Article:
As Graduates of the training, Vanessa Jones & Gary Nash have established an on-going environmental arts therapy group entitled The Circle of Trees based on Ian’s original group of the same name which he ran in Devon. Running throughout the year, the Circle of Trees, London, offers a fortnightly evening therapy group for therapists, trainees and professionals in education, health and social care who are looking to deepen their relationship with nature and support feelings of interconnection and wellbeing within a nurturing and living environment.
Each group therapy session can be experienced as a one off, or as part of a longer-term group membership where the therapeutic process focuses on felt experience in relationship to the unfolding year. Themes are presented through the trees of the Celtic Ogham calendar – their properties, associated symbolism and myth providing a continuous anchor back to our natural, ecological rhythm and flow of life. Initially the group is held within the studio at the London Art Therapy Centre in Archway, as the year lightens we will move from the studio into natural outdoor space in North London.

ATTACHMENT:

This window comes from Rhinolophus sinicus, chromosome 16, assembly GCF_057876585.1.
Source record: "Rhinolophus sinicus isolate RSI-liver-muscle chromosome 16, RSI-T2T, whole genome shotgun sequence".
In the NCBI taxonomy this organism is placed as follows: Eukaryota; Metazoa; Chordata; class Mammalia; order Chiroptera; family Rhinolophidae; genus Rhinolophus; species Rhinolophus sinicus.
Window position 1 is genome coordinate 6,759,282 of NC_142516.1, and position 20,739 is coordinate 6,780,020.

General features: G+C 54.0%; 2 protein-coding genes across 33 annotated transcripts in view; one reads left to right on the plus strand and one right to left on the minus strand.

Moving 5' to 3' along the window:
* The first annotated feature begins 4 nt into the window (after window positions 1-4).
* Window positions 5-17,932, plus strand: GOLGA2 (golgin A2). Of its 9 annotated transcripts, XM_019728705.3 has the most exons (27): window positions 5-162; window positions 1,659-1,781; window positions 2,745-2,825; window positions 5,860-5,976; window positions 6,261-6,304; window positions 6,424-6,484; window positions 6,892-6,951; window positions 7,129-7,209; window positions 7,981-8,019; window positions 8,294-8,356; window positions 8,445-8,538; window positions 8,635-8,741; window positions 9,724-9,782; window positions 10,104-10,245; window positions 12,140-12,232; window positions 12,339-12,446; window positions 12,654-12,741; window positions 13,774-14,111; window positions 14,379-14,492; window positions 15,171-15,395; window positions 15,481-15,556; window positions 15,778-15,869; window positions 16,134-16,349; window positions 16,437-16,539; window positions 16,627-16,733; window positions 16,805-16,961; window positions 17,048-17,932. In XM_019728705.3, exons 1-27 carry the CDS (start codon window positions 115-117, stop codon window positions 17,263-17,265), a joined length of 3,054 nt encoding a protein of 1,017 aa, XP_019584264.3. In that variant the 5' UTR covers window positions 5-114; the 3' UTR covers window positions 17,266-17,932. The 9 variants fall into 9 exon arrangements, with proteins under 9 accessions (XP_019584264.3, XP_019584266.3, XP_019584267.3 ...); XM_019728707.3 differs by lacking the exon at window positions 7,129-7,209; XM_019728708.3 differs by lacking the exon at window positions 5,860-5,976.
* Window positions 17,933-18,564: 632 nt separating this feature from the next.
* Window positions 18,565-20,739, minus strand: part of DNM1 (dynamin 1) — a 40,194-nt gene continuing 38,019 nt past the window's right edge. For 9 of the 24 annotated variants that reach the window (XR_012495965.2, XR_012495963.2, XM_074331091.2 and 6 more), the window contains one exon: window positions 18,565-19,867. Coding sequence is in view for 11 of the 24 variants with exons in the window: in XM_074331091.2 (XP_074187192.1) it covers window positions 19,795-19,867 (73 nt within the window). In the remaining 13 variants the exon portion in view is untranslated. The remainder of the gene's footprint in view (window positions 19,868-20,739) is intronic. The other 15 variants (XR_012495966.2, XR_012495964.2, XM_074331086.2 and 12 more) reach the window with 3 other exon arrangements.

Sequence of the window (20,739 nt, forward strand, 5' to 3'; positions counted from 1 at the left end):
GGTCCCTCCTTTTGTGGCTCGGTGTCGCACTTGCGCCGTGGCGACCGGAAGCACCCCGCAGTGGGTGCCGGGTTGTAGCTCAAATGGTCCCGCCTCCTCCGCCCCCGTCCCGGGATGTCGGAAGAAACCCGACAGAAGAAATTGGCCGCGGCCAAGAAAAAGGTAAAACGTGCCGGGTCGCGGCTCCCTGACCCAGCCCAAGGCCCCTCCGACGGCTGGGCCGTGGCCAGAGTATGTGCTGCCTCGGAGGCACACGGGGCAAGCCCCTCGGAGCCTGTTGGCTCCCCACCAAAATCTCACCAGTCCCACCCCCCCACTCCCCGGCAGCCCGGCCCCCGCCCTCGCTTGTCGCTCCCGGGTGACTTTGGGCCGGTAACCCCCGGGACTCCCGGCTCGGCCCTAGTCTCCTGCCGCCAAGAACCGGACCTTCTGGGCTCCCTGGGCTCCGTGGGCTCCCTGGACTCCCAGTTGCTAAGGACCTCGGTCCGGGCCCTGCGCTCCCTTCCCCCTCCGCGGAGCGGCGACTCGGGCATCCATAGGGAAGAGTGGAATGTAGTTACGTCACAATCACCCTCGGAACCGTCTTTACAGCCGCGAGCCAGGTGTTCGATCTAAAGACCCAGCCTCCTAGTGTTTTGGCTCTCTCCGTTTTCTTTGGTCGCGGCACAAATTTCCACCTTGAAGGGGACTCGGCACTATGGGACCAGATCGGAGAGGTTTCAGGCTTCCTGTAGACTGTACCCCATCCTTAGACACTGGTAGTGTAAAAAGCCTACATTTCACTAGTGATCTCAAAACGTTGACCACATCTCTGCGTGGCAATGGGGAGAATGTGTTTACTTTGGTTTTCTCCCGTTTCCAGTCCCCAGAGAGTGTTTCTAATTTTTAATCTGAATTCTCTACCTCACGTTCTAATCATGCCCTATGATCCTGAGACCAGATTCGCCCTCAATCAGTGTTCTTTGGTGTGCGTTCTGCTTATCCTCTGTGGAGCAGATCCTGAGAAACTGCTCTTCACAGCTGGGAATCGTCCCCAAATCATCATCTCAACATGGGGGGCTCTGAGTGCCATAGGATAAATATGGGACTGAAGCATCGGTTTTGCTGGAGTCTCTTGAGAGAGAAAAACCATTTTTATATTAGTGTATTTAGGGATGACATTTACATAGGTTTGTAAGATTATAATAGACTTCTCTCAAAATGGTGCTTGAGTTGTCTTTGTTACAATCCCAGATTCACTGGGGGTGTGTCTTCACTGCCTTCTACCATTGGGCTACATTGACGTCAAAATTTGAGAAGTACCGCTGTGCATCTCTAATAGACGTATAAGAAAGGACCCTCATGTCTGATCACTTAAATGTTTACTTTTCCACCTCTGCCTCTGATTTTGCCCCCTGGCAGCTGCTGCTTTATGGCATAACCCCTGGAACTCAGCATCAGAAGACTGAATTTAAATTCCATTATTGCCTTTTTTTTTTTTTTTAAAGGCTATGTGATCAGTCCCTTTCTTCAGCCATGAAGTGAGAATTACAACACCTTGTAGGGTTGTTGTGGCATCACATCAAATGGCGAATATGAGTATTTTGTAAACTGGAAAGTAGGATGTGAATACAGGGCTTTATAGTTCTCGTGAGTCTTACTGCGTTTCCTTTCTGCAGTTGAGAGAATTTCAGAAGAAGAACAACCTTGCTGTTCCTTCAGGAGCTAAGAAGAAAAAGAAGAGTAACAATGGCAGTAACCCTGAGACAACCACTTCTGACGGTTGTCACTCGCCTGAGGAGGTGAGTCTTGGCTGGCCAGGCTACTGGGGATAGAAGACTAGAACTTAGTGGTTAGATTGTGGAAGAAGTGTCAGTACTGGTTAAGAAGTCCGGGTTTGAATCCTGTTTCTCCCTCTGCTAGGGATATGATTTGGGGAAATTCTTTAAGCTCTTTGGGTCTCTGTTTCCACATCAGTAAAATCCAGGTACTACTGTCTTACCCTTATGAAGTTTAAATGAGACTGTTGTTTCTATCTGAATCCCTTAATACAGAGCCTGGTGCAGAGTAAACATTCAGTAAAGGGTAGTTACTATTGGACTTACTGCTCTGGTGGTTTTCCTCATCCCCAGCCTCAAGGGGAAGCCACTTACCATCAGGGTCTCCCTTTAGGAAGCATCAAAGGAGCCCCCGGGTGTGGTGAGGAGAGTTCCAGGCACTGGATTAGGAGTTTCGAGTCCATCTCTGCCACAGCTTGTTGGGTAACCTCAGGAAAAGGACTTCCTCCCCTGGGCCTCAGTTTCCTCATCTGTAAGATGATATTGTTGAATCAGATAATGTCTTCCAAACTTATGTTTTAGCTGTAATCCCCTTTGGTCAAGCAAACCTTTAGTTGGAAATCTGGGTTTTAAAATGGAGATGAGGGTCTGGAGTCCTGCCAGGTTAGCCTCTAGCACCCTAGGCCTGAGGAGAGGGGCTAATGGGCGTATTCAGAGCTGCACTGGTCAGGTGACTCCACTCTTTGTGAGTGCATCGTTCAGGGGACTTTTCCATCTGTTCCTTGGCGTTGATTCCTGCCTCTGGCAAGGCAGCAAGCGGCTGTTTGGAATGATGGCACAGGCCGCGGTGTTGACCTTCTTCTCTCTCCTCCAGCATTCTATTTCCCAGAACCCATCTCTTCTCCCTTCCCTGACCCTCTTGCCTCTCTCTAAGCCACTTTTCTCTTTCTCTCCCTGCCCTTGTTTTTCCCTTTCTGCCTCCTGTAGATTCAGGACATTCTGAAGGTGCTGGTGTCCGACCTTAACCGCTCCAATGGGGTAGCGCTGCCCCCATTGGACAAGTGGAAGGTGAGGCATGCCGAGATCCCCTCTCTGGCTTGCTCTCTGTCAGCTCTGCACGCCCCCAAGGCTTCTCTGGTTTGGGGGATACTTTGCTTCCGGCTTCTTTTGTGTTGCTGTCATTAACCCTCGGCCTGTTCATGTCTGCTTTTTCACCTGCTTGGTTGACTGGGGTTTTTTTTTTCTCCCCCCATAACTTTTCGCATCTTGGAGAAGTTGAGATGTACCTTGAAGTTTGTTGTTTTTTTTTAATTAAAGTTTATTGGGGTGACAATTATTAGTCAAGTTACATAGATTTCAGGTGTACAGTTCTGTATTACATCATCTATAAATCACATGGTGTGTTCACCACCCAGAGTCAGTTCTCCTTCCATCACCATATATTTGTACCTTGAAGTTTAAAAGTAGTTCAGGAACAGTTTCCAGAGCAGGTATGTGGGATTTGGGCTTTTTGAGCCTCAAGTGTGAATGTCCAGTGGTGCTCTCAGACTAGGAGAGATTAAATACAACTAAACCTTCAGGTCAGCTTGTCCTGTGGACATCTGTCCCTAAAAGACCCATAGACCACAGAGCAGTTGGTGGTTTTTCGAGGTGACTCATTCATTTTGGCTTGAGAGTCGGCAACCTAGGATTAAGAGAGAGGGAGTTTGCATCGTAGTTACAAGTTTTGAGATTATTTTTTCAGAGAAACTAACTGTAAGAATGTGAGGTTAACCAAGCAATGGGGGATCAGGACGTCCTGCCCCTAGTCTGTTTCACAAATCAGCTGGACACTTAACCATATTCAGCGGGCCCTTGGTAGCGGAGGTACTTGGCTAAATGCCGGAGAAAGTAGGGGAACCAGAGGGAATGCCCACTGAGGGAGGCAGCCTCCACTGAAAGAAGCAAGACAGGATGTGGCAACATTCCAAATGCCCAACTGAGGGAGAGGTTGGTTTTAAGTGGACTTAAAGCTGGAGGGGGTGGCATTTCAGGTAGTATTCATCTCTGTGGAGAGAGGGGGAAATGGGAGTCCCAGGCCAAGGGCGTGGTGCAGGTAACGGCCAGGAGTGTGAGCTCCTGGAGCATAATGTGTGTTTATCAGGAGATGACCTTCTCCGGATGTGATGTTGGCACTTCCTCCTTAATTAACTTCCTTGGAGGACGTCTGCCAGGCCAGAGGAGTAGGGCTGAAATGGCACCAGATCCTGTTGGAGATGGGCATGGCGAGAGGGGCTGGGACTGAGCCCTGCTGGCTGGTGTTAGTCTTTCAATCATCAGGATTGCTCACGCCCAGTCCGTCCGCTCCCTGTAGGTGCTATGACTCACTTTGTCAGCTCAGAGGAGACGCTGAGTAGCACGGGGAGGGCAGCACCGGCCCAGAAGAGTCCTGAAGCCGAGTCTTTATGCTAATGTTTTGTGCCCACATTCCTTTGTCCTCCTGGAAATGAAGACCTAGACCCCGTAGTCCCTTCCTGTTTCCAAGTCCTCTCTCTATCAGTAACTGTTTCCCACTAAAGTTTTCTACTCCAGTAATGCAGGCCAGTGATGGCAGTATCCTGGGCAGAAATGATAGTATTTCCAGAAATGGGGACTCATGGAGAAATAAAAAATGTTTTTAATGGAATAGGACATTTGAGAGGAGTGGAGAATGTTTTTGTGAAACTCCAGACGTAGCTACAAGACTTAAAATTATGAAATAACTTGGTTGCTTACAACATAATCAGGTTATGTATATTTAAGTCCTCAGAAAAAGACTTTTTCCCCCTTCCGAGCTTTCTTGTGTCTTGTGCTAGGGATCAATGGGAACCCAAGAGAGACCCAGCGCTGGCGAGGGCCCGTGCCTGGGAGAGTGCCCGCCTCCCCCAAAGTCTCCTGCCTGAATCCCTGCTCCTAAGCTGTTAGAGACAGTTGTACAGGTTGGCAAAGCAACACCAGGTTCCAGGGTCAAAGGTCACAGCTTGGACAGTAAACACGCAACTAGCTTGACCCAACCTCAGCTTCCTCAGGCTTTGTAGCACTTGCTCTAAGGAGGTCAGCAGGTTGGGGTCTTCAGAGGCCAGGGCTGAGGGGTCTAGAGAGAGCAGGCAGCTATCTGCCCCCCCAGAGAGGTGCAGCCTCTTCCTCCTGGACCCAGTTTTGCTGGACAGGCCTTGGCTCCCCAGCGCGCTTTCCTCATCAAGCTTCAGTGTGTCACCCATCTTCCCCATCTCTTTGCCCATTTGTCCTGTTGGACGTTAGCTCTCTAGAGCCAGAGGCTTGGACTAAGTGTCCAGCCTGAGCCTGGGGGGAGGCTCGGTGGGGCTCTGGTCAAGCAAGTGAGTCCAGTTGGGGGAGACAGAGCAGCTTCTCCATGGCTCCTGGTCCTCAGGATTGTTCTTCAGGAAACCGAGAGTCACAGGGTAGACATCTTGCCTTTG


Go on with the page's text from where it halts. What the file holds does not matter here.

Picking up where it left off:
Co-Facilitators: Vanessa Jones, Dip. AT, EAT Cert. Trained MBCT Mindfulness Teacher has over sixteen years of art therapy experience working mainly in adult mental health. She is a Baat registered private practitioner, working outdoors in nature as an art therapist within her private practice and the NHS since 2010. www.vanessajones.org.uk
Gary Nash, Dip.AT MA, EAT Cert. has over twenty years of art therapy experience working in adult mental health, voluntary sector, learning disabilities services & mainstream education. He is a Baat registered Supervisor and Registered private practitioner. Both facilitators are HCPC & BAAT registered Art Therapists with additional training in Environmental Arts Therapy.
Group Fee: between £35 and £25 per session. For information & booking please contact firstname.lastname@example.org
Jones, V. (2012) “Practice Definition: art therapy outdoors” Newsbriefing, June 2012
Rust, MJ & Totton N (eds) (2011) Vital Signs: psychological responses to ecological crisis, Karnac
Siddons Heginworth, I. (2008) ‘Environmental Arts Therapy and the Tree of Life’ Spirits Rest: Exeter.